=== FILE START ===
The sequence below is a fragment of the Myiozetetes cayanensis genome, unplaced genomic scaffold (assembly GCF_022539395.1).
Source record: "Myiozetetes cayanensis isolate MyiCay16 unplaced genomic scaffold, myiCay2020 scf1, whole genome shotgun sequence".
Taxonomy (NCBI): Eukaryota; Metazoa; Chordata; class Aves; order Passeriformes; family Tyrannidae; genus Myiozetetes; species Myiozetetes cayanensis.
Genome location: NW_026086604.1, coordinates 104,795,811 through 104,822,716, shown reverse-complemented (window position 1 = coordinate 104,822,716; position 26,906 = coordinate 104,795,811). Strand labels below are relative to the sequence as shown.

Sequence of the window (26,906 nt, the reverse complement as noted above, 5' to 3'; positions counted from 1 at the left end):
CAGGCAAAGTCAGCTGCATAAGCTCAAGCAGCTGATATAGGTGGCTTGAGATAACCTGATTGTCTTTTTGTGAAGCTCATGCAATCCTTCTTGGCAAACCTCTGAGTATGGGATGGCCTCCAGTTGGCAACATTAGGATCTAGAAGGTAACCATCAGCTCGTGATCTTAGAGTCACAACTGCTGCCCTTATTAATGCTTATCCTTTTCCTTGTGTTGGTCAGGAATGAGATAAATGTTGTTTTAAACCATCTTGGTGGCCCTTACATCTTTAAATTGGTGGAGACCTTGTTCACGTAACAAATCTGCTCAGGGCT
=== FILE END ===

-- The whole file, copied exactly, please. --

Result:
The sequence below is a fragment of the Myiozetetes cayanensis genome, unplaced genomic scaffold (assembly GCF_022539395.1).
Source record: "Myiozetetes cayanensis isolate MyiCay16 unplaced genomic scaffold, myiCay2020 scf1, whole genome shotgun sequence".
Taxonomy (NCBI): Eukaryota; Metazoa; Chordata; class Aves; order Passeriformes; family Tyrannidae; genus Myiozetetes; species Myiozetetes cayanensis.
Genome location: NW_026086604.1, coordinates 104,795,811 through 104,822,716, shown reverse-complemented (window position 1 = coordinate 104,822,716; position 26,906 = coordinate 104,795,811). Strand labels below are relative to the sequence as shown.

Sequence of the window (26,906 nt, the reverse complement as noted above, 5' to 3'; positions counted from 1 at the left end):
CAGGCAAAGTCAGCTGCATAAGCTCAAGCAGCTGATATAGGTGGCTTGAGATAACCTGATTGTCTTTTTGTGAAGCTCATGCAATCCTTCTTGGCAAACCTCTGAGTATGGGATGGCCTCCAGTTGGCAACATTAGGATCTAGAAGGTAACCATCAGCTCGTGATCTTAGAGTCACAACTGCTGCCCTTATTAATGCTTATCCTTTTCCTTGTGTTGGTCAGGAATGAGATAAATGTTGTTTTAAACCATCTTGGTGGCCCTTACATCTTTAAATTGGTGGAGACCTTGTTCACGTAACAAATCTGCTCAGGGCT